If an organization is spending time and money to have a forecasting process, is it not reasonable to expect the process to make the forecast more accurate and less biased (or at least not make it any worse!)? But how would we ever know what the process is accomplishing?
To find out, register for this quarter's installment of the Foresight-SAS webinar series:
Forecast Value Added Analysis: A Reality Check on Forecasting Practices (Thursday June 20, 11:00am EDT)
This webinar is based on an article appearing in the Spring 2013 issue of Foresight: The International Journal of Applied Forecasting. The editors of Foresight have graciously made the article available for free download: Foresight FVA Article.
Join us Thursday. Meantime, here is a short preview...
In our jobs and in our lives we have to make decisions about the future. These decisions are based on some expectation (or "forecast") of what the future will bring. So if we expect demand for Product X to be 10,000 units per month for the rest of 2013, we'll make decisions about production or procurement of inventory, how we will distribute it, how much we'll sell it for, and many others.
To make the best decisions, it helps to have a good forecast (one that is high in accuracy and low in bias). To achieve good forecasting, organizations are wont to spend time and resources on a forecasting process.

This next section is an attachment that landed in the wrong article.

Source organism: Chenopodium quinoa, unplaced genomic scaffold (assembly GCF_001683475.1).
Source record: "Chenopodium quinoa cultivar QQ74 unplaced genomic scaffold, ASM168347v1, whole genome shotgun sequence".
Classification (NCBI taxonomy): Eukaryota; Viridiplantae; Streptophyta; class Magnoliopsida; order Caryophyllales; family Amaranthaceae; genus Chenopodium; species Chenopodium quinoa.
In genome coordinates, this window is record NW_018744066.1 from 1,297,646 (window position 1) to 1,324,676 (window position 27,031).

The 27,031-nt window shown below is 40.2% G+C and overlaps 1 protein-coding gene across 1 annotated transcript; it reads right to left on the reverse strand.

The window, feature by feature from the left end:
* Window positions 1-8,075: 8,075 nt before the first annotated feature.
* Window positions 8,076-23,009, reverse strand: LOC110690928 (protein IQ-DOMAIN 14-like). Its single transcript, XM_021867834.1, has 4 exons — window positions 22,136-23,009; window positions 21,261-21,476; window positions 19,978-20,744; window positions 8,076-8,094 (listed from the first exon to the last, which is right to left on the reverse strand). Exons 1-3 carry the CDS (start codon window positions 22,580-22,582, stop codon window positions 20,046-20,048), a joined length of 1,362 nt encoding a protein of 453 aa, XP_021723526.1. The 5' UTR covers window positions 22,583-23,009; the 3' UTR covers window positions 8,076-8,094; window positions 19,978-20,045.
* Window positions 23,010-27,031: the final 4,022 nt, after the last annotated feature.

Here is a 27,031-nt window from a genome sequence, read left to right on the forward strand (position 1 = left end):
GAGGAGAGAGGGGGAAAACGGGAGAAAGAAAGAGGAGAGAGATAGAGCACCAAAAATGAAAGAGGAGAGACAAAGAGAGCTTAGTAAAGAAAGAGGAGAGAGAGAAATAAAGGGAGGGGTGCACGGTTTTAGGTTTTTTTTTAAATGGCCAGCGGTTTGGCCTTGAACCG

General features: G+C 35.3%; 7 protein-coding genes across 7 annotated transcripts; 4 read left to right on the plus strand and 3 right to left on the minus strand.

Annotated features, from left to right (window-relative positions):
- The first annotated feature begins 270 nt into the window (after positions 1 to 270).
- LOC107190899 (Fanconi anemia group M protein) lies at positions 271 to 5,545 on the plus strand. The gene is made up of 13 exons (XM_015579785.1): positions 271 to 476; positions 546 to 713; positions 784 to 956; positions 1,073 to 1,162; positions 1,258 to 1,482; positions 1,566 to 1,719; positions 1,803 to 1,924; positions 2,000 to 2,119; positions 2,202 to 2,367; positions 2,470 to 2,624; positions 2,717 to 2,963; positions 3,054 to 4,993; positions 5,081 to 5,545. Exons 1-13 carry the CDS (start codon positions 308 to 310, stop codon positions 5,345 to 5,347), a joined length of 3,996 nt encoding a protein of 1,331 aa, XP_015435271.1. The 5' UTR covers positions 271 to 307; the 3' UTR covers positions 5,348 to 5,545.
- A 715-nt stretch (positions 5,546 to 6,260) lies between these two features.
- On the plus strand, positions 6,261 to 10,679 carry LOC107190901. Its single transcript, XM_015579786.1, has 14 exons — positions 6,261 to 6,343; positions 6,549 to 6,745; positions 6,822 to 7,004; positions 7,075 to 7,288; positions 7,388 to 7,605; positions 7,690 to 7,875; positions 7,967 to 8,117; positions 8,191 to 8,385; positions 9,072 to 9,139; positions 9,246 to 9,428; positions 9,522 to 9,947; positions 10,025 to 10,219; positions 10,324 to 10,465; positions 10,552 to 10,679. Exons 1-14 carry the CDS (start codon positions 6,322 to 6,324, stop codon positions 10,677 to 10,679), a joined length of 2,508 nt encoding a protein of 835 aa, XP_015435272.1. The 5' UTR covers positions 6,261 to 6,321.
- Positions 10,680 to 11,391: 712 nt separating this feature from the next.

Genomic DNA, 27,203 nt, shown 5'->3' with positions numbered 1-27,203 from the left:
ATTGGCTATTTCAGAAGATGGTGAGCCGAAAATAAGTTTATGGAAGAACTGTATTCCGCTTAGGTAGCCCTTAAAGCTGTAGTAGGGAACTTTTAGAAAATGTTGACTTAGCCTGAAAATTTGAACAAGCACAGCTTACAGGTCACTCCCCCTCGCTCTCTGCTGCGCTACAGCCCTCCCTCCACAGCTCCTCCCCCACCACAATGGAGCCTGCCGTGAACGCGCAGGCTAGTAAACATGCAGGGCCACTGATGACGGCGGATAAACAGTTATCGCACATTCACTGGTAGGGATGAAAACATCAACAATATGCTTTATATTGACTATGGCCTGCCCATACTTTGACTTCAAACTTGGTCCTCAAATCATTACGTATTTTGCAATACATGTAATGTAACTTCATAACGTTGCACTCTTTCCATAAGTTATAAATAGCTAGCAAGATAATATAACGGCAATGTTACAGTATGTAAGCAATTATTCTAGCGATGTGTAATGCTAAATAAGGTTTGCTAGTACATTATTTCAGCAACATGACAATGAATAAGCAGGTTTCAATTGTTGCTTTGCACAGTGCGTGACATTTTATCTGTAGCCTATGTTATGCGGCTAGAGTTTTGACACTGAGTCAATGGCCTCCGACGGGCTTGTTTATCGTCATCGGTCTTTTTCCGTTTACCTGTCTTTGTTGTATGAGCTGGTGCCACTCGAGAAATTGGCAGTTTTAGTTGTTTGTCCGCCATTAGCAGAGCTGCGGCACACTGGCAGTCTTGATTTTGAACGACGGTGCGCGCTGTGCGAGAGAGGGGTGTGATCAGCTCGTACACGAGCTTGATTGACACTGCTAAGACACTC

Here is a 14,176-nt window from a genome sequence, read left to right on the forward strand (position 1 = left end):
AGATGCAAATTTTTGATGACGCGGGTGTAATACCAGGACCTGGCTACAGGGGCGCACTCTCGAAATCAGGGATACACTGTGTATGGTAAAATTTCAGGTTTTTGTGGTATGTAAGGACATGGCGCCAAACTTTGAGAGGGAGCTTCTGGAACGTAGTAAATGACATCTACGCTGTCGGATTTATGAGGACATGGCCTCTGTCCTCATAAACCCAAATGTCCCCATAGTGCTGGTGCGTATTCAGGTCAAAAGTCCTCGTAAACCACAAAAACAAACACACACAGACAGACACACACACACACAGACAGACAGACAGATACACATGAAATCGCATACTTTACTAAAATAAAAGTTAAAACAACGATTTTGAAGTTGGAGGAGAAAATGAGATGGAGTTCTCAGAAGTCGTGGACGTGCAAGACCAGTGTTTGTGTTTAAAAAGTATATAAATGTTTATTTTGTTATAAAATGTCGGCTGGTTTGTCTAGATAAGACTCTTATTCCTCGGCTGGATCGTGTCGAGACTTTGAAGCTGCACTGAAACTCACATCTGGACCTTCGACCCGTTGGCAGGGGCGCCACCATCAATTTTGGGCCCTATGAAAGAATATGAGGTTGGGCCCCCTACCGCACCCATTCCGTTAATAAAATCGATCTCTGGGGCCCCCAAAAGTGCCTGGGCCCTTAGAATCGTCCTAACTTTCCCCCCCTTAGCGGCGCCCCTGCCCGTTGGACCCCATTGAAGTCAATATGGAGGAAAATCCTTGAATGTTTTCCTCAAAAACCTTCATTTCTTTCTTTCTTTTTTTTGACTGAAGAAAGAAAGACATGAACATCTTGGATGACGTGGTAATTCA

The most basic process involves forecasting software and an analyst to monitor the software and perhaps provide manual overrides to the computer generated forecast. In the more elaborate processes we find in larger enterprises, there may be multiple process steps and participants (from sales, marketing, finance, operations, and the executive suite) to review and provide their own adjustments to the forecast.
While it may sound great in theory, an elaborate forecasting process with many human touch points can be a case of "too many cooks in the kitchen." We may assume that every participant has something worthwhile to add, and that each forecast adjustment gets us closer to perfectly predicting the future. But how would we know?
Traditional forecasting performance metrics like accuracy, error (e.g. MAPE), or bias, can tell us the magnitude of our forecasting imperfection. But they don't tell us how good we should be able to be, or how efficient our process was at getting the accuracy we achieved, or -- most important -- whether our process made the forecast any better at all.
Forecast Value Added (FVA) is the metric adopted by many organization to evaluate the effectiveness of their forecasting process. What is sometimes discovered, after conducting FVA analysis, is that all of our heroic efforts just made the forecast worse. The touch points for human intervention, instead of incorporating knowledge that made the forecast better, simply allowed process participants to add their own biases and personal agendas. But without doing FVA analysis, you'd never know.